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Every ten years the United States Census Bureau sends out mail, emails, or door-knockers out to all U.S. residents. This was made part of the Constitution by the “Finding Fathers.” There are many common misconceptions about the census. Hopefully, this article may clear some of them up.
The ‘government’ Is Trying to Gather Data on Immigration Statuses
The census is only designed to gather information about a community. Meaning government grants are sent to communities that need funding. These grants help out organizations like the Bobby E. Wright Comprehensive Behavioral Health Center, Incorporation (BEW).
The BEW seeks out to help children with intellectual disability services. The mission of the BEW is to improve residents of Chicago’s Westside with the highest quality of mental health. They strive to provide assistance to victims, people with substance abuse issues, adolescents.
They also want to help out adults struggling within a cultural context that is sensitive to their community. Completing the census allows for a complete idea of how many people live in the area. From that data federal money is sent to communities in need.
Anyone living in the U.S. is counted by the census. It matters not what a person’s legal status is. They are living in the States, they need to be counted. Purely so one’s community can get the proper funding.
Filling One Out Means Personal Information Could Be Sold or Used Against a Person
This is the farthest from the truth. In fact, it is against the law for the U.S. Census Bureau to share any personal data with any other government official — including any law enforcement agency.
Again the only goal of the census is to bring awareness of what community’s needs are. Needs like mental health programs like the partnerships between Habilitative Systems, The Westside Community Triage & Wellness Center, or even Cook County Health and Hospital Systems.
These places work hard to provide proper screening and assessments for those in mental health needs. They even provide crisis intervention, referrals, medications, and intensive case management services.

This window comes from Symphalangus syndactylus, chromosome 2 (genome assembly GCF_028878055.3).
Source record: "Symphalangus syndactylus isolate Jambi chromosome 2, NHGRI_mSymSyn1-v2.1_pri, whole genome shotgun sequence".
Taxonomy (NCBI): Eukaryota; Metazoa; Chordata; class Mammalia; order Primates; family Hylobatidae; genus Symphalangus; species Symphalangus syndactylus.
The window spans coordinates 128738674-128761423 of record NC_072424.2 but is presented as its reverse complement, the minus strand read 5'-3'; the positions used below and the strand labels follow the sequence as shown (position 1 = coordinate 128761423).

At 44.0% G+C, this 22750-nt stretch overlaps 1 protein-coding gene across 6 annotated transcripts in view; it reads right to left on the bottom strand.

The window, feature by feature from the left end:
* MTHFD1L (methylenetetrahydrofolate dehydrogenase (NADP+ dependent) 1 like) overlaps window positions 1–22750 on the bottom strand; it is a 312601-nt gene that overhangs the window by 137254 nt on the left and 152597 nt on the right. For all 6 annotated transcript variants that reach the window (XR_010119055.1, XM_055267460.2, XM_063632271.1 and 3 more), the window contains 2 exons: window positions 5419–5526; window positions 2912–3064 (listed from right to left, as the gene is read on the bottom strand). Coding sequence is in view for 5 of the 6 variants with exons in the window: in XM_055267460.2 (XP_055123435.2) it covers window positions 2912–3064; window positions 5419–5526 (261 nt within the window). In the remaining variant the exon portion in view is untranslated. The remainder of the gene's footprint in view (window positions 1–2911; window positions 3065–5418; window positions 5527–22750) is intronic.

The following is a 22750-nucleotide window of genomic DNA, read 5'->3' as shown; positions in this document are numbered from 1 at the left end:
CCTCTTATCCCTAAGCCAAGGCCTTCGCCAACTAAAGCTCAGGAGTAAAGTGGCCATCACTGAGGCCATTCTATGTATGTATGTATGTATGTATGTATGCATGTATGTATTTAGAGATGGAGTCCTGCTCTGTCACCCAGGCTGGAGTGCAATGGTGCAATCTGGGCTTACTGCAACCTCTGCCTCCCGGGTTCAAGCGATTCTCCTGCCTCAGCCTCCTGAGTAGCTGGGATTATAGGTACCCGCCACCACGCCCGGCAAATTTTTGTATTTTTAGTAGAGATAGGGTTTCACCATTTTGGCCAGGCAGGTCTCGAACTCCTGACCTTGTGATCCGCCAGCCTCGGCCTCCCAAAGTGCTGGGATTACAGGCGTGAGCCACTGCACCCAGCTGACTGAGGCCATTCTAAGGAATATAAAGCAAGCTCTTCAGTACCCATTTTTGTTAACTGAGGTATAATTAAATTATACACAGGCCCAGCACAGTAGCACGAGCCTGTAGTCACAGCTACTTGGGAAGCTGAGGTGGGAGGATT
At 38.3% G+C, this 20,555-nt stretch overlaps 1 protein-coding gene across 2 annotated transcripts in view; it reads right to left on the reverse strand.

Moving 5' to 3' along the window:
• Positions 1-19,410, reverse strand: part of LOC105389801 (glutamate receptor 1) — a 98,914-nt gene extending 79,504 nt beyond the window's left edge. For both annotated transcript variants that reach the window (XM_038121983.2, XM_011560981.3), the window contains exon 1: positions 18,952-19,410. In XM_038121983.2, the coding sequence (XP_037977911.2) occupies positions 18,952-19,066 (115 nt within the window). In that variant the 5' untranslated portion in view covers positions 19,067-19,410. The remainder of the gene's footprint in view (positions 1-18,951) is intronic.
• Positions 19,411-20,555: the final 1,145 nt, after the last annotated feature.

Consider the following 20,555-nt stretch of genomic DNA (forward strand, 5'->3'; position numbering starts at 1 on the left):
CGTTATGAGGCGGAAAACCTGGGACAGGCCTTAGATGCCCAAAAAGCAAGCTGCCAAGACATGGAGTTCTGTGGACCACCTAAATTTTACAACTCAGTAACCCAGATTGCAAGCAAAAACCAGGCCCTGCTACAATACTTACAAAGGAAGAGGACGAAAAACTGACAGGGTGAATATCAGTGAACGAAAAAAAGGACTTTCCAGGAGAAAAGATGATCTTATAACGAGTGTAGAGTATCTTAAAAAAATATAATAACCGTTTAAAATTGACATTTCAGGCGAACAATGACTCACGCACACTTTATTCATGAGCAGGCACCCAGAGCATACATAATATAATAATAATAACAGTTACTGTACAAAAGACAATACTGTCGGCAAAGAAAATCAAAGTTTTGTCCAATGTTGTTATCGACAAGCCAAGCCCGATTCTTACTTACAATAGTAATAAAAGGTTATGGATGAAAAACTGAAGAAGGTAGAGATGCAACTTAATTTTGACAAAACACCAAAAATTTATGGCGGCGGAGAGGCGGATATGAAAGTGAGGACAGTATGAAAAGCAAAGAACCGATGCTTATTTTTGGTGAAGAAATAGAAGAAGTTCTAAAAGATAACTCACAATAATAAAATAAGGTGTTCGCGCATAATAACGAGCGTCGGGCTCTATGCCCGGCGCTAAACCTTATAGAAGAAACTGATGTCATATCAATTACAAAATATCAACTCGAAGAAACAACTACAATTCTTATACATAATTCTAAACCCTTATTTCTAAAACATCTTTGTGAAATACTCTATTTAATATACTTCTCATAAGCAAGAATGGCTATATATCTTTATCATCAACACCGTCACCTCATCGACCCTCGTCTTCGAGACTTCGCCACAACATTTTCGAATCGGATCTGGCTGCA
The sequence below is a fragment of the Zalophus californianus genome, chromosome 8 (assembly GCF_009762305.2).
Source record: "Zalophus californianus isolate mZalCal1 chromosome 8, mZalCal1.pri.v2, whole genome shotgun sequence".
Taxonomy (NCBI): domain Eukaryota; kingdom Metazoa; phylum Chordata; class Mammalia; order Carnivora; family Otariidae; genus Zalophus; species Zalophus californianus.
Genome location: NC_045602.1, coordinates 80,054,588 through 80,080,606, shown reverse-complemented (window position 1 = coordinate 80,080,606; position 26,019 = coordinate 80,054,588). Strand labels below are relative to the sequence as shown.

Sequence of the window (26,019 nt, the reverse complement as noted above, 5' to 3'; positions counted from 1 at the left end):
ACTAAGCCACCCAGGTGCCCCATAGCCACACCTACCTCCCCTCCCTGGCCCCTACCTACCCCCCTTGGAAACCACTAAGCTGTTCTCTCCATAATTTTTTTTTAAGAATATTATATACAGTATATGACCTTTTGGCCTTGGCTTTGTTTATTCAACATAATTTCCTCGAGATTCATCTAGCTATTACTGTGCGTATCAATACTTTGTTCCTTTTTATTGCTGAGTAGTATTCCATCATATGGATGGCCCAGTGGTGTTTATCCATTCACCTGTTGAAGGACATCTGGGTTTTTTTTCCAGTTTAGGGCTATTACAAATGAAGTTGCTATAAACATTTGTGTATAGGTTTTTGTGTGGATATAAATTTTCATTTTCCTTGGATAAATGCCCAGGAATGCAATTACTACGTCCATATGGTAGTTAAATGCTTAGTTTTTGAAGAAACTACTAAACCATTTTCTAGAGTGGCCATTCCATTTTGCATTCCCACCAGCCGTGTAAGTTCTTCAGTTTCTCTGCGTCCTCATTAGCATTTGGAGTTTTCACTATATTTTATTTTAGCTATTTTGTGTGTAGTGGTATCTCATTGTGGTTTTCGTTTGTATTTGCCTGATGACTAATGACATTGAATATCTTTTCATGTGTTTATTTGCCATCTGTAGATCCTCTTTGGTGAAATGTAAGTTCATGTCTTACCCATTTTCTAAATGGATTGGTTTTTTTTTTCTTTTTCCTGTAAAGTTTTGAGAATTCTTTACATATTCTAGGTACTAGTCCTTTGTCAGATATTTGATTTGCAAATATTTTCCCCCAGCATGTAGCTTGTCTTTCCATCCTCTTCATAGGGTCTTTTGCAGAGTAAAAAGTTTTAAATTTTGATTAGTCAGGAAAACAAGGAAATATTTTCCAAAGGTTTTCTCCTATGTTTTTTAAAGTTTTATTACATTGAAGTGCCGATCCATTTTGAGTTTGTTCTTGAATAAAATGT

How Can One Help?
Simply by answering the door the next time one of the workers comes by. A person can go online and fill out the 2020 form. Back in March mail-in census reports started showing up in mailboxes.
Taking just a few moments of time to fill out the census could mean a lot to one’s community. Funding for communities that do not get counted right could go from $2,500 to $50,000. Just by filling out a few minor boxes on the census.
If a person chooses to fill out only parts of the form — that is fine — the U.S. census accepts particle forms. The main idea is to see how many people actually live in the community. Not to see ‘who’ is living in the community.
Recently the Trump Administration has announced that they want the data collected a month earlier than previously stated. This has a lot of people concerned — especially those who gather the data.
People like the Census Coalition want to ensure everyone in the community is accounted for. This includes those who are homeless. Homelessness does not mean one does not ‘live’ in the U.S. It just means the mail-in forms reports will not reach those people.
There have been many census workers walking around homeless camps, just to get their information. Everybody matters, just like every voice matters. One can even call into the census bureau coalition to fill out the form.
Written by Sheena Robertson
American Libraries Magazine: Census Stats and Myths
BEW: Bobby E. Wright Comprehensive Behavioral Health Center
Habilitative: Westside Community Triage and Wellness Center
First Inline Image Courtesy of jmp88’s Flickr Page – Creative Commons License
Second Inline Image Courtesy of Nikita Kashner’s Flickr Page – Creative Commons License
Featured Image Courtesy of Bogdan Suditu’s Flickr Page – Creative Commons License